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[Comments] (1) Reading After-Action Report: In preparation for my reading at Enigma Bookstore I asked people on Twitter which bit of Constellation Games I should read. I decided to read Tetsuo's review of Pôneis Brilhantes 5 from Chapter 18, both by popular Twitter demand and because Sumana had reported success reading that bit to people.

I practiced reading the review and also practiced another scene: Ariel's first conversation with Smoke from Chapter 2. No one suggested that scene, but it's one of the last scenes I wrote, so I personally haven't read it a million times and gotten tired of it. I abandoned this idea after a test reading because it's really hard to do a dramatic reading of a chat log, especially when most of the characters have insanely long names. So, Pôneis Brilhantes it was.

However, shortly before the reading I learned that Anne and I were each going to be reading two excerpts! Uh-oh. On the spur of the moment I chose to read a scene I had never practiced and that only one person (Adam) had suggested: the scene from Chapter 11 where Ariel meets Tetsuo and Ashley and they go visit the moon.

That scene has three good points: a) it introduces Tetsuo, increasing the chance that the Pôneis Brilhantes scene would land; b) it's full of the most gratuitous nerd wish-fulfillment I could write; c) it ends strongly with the call from Ariel's mother, which unlike a chat log is very easy to read because it's a Bob Newhart routine where you only hear one side of the phone call.

This was a really good idea. People loved the moon scene, even though my unpracticed reading stumbled and ran too quick. But when I read the Pôneis Brilhantes scene, it wasn't such a great hit! The room wasn't really with me. That's the scene I had practiced, and I think it's the funniest, most incisive thing in the whole book. Not a big hit! I think if I'd only read that scene I wouldn't have sold many books that night.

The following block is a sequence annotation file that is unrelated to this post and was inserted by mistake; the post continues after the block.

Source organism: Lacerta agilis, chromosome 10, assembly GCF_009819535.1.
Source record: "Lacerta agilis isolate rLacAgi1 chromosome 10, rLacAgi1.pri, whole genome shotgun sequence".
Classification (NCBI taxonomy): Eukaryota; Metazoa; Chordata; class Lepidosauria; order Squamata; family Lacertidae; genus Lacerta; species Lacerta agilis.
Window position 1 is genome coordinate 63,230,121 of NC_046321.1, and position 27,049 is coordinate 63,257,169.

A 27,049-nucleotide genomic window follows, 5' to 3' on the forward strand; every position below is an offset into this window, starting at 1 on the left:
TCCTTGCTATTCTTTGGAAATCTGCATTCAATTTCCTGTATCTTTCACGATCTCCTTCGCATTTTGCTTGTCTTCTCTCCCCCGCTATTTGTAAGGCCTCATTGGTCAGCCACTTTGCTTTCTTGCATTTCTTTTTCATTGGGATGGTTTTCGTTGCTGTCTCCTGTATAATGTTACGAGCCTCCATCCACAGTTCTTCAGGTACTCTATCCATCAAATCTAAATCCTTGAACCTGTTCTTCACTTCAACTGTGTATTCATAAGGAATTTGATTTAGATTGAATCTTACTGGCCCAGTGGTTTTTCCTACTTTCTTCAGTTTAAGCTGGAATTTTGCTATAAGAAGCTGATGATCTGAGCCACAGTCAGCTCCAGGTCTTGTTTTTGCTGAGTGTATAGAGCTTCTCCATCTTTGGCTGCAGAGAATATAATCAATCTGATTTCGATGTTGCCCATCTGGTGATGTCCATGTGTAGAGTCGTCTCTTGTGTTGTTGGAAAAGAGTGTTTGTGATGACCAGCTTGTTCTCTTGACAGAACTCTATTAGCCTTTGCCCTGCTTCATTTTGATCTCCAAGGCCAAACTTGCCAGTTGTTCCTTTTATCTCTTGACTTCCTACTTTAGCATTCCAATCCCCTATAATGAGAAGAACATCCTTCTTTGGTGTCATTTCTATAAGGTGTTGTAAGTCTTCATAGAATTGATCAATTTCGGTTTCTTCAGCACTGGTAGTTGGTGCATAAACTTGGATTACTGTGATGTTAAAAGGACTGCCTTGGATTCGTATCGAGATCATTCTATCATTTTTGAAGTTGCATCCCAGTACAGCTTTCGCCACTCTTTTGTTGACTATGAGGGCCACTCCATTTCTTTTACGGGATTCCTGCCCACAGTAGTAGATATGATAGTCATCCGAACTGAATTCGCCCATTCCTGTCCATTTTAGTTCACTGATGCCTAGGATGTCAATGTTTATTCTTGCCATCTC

So, thank goodness for the moon scene, is all I can say. But what was going on? How had I misjudged my audience so badly? Sumana said she'd read Pôneis Brilhantes and gotten big laughs.

I think you have to be a very specific kind of computer geek to find Tetsuo's Pôneis Brilhantes review funny as a review of a video game, rather than as an expression of the personality you've just spent seven chapters with. That's the kind of geek that Sumana and I habitually hang out with, but it's not representative of the SF-reading population as a whole. I think that computer-geek population hosts a lot of the readers who wish that the second half of Constellation Games was more like the first half. Whereas someone who really digs the moon scene is more likely to stay with me the whole book.

I guess you could say the moon scene is just more commercial. And I guess I subconsciously knew this, because my current project gets more of its humor from the plot-driven character interaction found in the moon scene, and less from high concept Pôneis Brilhantes-style set pieces.


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